“His pants were just soaked in blood.”
Reminder: A loaded gun with the safety on is still a loaded gun
| Washington Post – Ex-LSU player Matt Branch has lost a leg after being shot by a dog while on a hunting trip.
The Louisiana native, who played at LSU from 2009 to 2011, was reported to be in intensive care at University of Mississippi Medical Center and is expected to recover.
Branch was struck by a shotgun blast when a dog who was with his group jumped into the back of their Ford Ranger and stepped on the weapon’s safety, setting it to fire mode, while also managing to pull the trigger.
[Note: Local reporting indicates the hunters were using a Polaris Ranger off-road vehicle (pictured), not a Ford Ranger. In nearly all jurisdictions, it is illegal to transport a gun in a vehicle while there is a round in the chamber, regardless of whether the safety is on. It is unclear whether such a law applies to ORVs in Mississippi, however, the laws of physics and of chance apply everywhere. – Editor]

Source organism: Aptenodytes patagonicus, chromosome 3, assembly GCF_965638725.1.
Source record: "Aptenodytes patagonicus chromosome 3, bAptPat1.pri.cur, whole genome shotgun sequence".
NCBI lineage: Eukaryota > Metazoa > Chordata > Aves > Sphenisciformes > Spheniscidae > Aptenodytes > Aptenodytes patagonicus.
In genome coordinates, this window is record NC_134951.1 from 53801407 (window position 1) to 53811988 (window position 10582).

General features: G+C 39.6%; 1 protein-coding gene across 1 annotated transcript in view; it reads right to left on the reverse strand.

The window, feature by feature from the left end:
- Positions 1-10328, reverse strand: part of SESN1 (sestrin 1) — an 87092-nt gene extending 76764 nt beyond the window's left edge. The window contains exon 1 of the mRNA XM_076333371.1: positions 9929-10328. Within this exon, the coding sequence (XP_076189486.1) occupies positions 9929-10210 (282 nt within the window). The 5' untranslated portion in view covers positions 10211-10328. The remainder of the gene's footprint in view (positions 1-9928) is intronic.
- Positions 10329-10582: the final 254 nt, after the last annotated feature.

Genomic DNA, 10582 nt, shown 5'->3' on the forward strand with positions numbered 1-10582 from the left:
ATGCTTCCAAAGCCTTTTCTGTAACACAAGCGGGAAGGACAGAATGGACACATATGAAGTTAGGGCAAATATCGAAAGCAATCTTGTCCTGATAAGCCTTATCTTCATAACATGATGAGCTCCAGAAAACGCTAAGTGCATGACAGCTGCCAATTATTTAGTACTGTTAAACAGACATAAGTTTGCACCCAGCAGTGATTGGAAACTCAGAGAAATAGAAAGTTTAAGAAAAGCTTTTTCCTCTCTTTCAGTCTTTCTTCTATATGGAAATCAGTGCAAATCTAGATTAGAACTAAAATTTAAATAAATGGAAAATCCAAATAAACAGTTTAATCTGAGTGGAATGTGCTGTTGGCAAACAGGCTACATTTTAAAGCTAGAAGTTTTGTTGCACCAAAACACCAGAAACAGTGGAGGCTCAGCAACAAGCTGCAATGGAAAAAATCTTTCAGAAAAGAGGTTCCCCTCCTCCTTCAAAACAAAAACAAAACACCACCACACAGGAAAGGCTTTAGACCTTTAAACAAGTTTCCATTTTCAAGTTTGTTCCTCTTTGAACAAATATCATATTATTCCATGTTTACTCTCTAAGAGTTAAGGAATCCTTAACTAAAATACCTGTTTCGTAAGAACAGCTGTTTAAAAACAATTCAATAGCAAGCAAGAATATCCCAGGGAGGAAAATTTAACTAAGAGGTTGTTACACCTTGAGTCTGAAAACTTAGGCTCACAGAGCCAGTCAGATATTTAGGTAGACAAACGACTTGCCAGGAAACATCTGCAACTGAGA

Micah Heckford said he and Branch’s cousin, David Joe Branch, immediately put Branch in the vehicle and called 911 while they drove to the nearest access point for an ambulance.
When first responders arrived and cut off Branch’s waders and pants, Heckford said:
“I think that’s when it hit me how serious it was. It was at that point in time I realized how much he had bled. His pants were just soaked in blood.”
The incident occurred Dec. 28, at approximately 9:40 a.m. at Eagle Lake, Miss., in an area where Branch and his friends have gotten together for annual duck hunts.
In a Facebook post a few days afterward, Heckford said:
“Matt has undergone multiple critical surgeries including the amputation of his left leg and re-connecting his femoral artery in his left upper leg.”
In his Facebook post, Heckford said that the blast from the 12-gauge shotgun tore through the side of the pickup truck’s bed and struck Branch “in the upper inside of his left thigh approximately 2-3 [inches] from his groin,” at which point the former player “screamed and fell to the ground.” Read more.
[A comment posted with this story states the correct way to handle a loaded gun in the field; see below. – Ed.]